FDA has developed these questions and answers (Q & A’s) to help consumers, health care practitioners, and the general public understand FDA’s actions regarding weight loss products contaminated with various prescription drugs and chemicals. Many of these products are marketed as dietary supplements. Unfortunately, FDA cannot test and identify all weight loss products on the market that have potentially harmful contaminants in order to assure their safety. Enforcement actions and consumer advisories for unapproved products only cover a small fraction of the potentially hazardous weight loss products marketed to consumers on the internet and at some retail establishments.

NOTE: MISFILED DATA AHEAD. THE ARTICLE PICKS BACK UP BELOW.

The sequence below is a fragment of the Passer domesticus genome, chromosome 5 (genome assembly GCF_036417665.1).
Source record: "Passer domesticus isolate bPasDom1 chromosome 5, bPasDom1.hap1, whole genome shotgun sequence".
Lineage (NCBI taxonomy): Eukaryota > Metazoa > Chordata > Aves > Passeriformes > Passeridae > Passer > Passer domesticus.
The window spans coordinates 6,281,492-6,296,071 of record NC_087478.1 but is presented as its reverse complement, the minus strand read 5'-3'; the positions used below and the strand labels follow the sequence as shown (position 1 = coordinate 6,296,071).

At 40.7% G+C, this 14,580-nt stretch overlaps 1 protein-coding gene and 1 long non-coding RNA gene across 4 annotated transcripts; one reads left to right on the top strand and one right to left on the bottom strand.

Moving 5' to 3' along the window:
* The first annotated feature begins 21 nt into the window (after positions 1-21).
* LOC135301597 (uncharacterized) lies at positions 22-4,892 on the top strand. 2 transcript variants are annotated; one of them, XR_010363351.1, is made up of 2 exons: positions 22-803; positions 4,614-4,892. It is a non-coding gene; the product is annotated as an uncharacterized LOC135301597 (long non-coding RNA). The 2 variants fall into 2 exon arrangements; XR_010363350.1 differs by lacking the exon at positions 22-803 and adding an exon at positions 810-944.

1. What undeclared drugs and/or chemicals are contained in the weight loss products associated with this action?
FDA laboratory tests have revealed the presence of sibutramine, fenproporex, fluoxetine, bumetanide, furosemide, phenytoin, rimonabant, cetilistat, and phenolphthalein in weight loss products being sold over-the-counter. The tainted products are listed below in alphabetical order along with the undeclared drug and/or chemical ingredient.
- 2 Day Diet - sibutramine
- 2 Day Diet Slim Advance - sibutramine
- 2x Powerful Slimming - sibutramine
- 3 Day Diet - sibutramine
- 3 Days Fit - sibutramine
- 3x Slimming Power – sibutramine, phenytoin
- 5x Imelda Perfect Slimming - sibutramine
- 7 Day Herbal Slim - sibutramine
- 7 Days Diet - sibutramine
- 7 Diet - sibutramine
- 7 Diet Day/Night Formula - sibutramine
- 8 Factor Diet – sibutramine, phenolphthalein
- Eight Factor Diet - sibutramine